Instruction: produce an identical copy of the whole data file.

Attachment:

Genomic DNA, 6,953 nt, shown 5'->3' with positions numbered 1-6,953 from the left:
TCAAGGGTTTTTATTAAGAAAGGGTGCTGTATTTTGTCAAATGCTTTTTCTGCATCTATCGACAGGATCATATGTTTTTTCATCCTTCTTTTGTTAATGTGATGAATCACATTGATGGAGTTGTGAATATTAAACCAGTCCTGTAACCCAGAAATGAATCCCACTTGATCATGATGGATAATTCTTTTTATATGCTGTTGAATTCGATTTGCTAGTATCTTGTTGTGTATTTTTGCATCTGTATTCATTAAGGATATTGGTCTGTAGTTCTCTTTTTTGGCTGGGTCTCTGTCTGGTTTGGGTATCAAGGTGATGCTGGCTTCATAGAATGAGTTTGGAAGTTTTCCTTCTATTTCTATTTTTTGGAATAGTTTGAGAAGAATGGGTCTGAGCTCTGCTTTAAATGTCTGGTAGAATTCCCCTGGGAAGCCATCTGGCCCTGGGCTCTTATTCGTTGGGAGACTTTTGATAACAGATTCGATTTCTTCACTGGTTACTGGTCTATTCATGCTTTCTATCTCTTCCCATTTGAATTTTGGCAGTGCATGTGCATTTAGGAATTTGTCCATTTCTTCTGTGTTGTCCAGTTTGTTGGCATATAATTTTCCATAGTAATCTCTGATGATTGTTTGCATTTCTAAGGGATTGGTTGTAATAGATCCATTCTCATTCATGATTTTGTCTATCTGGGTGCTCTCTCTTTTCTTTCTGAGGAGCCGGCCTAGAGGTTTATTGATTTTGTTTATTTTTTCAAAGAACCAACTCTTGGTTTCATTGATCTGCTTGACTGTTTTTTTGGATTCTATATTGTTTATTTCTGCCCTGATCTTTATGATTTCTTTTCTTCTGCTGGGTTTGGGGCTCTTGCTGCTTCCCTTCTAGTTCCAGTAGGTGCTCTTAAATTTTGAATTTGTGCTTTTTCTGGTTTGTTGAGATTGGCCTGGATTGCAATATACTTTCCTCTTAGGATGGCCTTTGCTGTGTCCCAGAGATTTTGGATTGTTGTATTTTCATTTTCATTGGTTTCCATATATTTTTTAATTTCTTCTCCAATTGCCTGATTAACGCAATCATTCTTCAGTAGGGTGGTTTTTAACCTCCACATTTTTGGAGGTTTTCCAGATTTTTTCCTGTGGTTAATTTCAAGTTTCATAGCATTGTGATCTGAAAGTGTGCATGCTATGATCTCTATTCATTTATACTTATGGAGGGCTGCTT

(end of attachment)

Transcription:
Genomic DNA, 6,953 nt, shown 5'->3' with positions numbered 1-6,953 from the left:
TCAAGGGTTTTTATTAAGAAAGGGTGCTGTATTTTGTCAAATGCTTTTTCTGCATCTATCGACAGGATCATATGTTTTTTCATCCTTCTTTTGTTAATGTGATGAATCACATTGATGGAGTTGTGAATATTAAACCAGTCCTGTAACCCAGAAATGAATCCCACTTGATCATGATGGATAATTCTTTTTATATGCTGTTGAATTCGATTTGCTAGTATCTTGTTGTGTATTTTTGCATCTGTATTCATTAAGGATATTGGTCTGTAGTTCTCTTTTTTGGCTGGGTCTCTGTCTGGTTTGGGTATCAAGGTGATGCTGGCTTCATAGAATGAGTTTGGAAGTTTTCCTTCTATTTCTATTTTTTGGAATAGTTTGAGAAGAATGGGTCTGAGCTCTGCTTTAAATGTCTGGTAGAATTCCCCTGGGAAGCCATCTGGCCCTGGGCTCTTATTCGTTGGGAGACTTTTGATAACAGATTCGATTTCTTCACTGGTTACTGGTCTATTCATGCTTTCTATCTCTTCCCATTTGAATTTTGGCAGTGCATGTGCATTTAGGAATTTGTCCATTTCTTCTGTGTTGTCCAGTTTGTTGGCATATAATTTTCCATAGTAATCTCTGATGATTGTTTGCATTTCTAAGGGATTGGTTGTAATAGATCCATTCTCATTCATGATTTTGTCTATCTGGGTGCTCTCTCTTTTCTTTCTGAGGAGCCGGCCTAGAGGTTTATTGATTTTGTTTATTTTTTCAAAGAACCAACTCTTGGTTTCATTGATCTGCTTGACTGTTTTTTTGGATTCTATATTGTTTATTTCTGCCCTGATCTTTATGATTTCTTTTCTTCTGCTGGGTTTGGGGCTCTTGCTGCTTCCCTTCTAGTTCCAGTAGGTGCTCTTAAATTTTGAATTTGTGCTTTTTCTGGTTTGTTGAGATTGGCCTGGATTGCAATATACTTTCCTCTTAGGATGGCCTTTGCTGTGTCCCAGAGATTTTGGATTGTTGTATTTTCATTTTCATTGGTTTCCATATATTTTTTAATTTCTTCTCCAATTGCCTGATTAACGCAATCATTCTTCAGTAGGGTGGTTTTTAACCTCCACATTTTTGGAGGTTTTCCAGATTTTTTCCTGTGGTTAATTTCAAGTTTCATAGCATTGTGATCTGAAAGTGTGCATGCTATGATCTCTATTCATTTATACTTATGGAGGGCTGCTT